A total of 502 rodents and 50 marsupials belonging to 20 species were collected. The rodents were represented by 13 species: Akodon cursor (Winge), Akodon montensis (Thomas), Akodon serrensis (Thomas), Delomys dorsalis(Henzel), Delomys sublineatus (Thomas), Oligoryzomys flavescens (Watherhouse), Oligoryzomys nigripes (Olfers),Oryzomys ratticeps (Hensel), Oxymycterus sp. (Watherhouse), Thaptomys nigrita (Lichtenstein), Nectomys squamipes (Brants), Trinomys gratiosus (Günter),and an undescribed species of Juliomys. The eight collected marsupial species were: Didelphis aurita (Wied-Neuwied), Gracilinanus agilis (Burmeister), Marmosops incanus(Lund), Marmosops paulensis (Tate), Monodelphis americana (Muller), Monodelphis scalops (Thomas), Philander frenata (Olfers), and Thylamys velutinus (Wagner).
The frequency of each collected species is presented in Table I. A total of 185 specimens belonging to 17 species (11 rodents and 6 marsupials) was parasitized by fleas, and Oligoryzomys flavescens and Juliomys sp. (rodents),Marmosops paulensis, and Monodelphis scallops (marsupials) had no fleas.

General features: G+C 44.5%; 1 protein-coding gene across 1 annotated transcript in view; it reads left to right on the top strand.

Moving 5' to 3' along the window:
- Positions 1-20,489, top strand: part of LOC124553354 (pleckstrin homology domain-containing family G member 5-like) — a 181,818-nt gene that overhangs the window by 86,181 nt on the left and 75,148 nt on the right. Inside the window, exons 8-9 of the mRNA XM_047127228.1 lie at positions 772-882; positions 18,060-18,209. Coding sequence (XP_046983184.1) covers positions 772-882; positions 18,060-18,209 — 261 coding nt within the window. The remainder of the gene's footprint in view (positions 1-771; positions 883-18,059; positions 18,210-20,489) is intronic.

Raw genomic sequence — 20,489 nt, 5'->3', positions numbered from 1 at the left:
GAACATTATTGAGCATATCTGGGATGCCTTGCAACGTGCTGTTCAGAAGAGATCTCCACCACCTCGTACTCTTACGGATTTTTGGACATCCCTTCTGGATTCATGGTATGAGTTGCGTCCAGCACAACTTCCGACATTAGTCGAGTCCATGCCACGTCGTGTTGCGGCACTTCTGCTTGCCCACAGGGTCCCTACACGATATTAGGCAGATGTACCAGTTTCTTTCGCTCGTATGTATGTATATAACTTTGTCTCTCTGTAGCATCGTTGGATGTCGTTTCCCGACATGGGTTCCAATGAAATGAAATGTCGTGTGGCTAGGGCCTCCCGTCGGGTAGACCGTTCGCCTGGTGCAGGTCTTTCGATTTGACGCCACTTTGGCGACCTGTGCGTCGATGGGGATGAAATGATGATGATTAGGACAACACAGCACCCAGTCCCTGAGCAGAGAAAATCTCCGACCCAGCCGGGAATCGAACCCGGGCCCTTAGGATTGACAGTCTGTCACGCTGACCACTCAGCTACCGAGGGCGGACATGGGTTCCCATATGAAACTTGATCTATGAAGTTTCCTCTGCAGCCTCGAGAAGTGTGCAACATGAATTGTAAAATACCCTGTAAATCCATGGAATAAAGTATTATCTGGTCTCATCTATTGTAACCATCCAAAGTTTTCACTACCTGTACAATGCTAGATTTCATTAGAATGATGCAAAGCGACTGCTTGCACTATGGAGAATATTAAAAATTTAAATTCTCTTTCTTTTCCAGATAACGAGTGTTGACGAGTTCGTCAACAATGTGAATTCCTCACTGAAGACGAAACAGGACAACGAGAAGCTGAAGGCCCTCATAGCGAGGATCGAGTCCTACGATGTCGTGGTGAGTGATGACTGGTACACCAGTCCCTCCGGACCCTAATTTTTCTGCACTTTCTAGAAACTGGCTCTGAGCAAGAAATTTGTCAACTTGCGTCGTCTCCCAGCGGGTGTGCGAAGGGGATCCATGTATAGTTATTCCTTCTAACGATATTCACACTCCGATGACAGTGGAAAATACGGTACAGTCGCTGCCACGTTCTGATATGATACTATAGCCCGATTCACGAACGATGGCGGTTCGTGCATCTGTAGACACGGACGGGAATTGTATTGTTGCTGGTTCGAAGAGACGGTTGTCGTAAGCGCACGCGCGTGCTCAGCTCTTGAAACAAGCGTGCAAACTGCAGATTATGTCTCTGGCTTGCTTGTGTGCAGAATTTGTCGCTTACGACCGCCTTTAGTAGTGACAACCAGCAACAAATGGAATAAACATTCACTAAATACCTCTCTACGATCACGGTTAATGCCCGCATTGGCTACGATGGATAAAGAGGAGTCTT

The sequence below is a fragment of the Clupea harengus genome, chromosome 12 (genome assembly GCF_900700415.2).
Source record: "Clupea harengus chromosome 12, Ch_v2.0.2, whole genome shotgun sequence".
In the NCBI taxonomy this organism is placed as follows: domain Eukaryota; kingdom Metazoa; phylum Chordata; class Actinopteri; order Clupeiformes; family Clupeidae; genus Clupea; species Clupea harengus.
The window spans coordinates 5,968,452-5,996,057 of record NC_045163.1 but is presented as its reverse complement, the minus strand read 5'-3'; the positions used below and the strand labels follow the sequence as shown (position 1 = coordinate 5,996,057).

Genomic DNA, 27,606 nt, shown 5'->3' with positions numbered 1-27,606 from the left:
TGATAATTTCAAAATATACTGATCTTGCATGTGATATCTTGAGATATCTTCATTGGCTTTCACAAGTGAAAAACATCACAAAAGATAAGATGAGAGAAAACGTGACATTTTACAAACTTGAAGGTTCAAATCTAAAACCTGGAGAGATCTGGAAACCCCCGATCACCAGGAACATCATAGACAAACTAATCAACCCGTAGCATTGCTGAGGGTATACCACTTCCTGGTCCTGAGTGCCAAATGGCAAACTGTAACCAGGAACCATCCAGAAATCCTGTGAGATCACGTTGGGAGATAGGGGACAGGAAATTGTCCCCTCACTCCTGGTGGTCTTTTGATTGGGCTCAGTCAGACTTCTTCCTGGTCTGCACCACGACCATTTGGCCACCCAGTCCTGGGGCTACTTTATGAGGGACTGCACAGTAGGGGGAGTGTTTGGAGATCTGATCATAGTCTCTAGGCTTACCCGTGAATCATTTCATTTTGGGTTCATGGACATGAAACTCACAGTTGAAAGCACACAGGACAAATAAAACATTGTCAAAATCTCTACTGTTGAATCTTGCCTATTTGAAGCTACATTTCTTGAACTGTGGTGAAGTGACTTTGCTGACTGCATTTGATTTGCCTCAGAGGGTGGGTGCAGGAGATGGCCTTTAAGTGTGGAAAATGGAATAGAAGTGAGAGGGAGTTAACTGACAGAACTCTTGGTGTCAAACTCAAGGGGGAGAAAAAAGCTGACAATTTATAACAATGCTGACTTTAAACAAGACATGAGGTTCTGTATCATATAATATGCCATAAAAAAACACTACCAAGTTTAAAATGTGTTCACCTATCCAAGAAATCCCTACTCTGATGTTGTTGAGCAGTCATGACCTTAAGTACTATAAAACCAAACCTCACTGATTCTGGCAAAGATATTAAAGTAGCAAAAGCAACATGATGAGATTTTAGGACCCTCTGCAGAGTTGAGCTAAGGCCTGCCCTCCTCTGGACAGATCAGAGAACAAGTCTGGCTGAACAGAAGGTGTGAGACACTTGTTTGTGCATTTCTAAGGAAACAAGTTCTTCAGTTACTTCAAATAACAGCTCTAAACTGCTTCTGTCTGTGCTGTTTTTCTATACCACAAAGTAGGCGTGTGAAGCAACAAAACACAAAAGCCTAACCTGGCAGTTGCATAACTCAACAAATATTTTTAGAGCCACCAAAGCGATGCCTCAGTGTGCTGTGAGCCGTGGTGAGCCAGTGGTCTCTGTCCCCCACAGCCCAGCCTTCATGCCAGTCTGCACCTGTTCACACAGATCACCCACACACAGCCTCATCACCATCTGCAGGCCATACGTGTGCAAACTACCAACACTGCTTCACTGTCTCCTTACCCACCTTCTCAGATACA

Considering the five most collected rodent species, the prevalence of parasitism was greater in A. cursor (92.3%) followed by O. nigripes (66.7%), A. serrensis (42.7%), A. montensis (33.3%), and D. sublineatus (19.6%).
The total number of collected fleas was 327, and the most abundant species was Polygenis (Neopolygenis) pradoi(Wagner) with 110 specimens (33.6% of the total fleas) followed by Polygenis (Polygenis) rimatus (Jordan) (N = 53),Polygenis (N.) atopus (Jordan and Rothschild) (N = 50), Craneopsylla minerva minerva (Rothschild) (N = 35),Polygenis (P.) roberti roberti (Rothschild) (N = 29), Adoratopsylla (Adoratopsylla) antiquorum antiquorum(Rothschild) (N = 13), Polygenis (N.) dentei (Guimarães) (N = 12), Polygenis (N.) frustratus (Johnson) (N = 8),Tunga caecata (Enderlein) (N = 9), Hechtiella lakoi (Guimarães) (N = 7), and Polygenis (P.) tripus (Jordan) (N = 1).The abundance for each flea species in relation to the rodent and marsupial hosts are presented respectively in Tables II and III.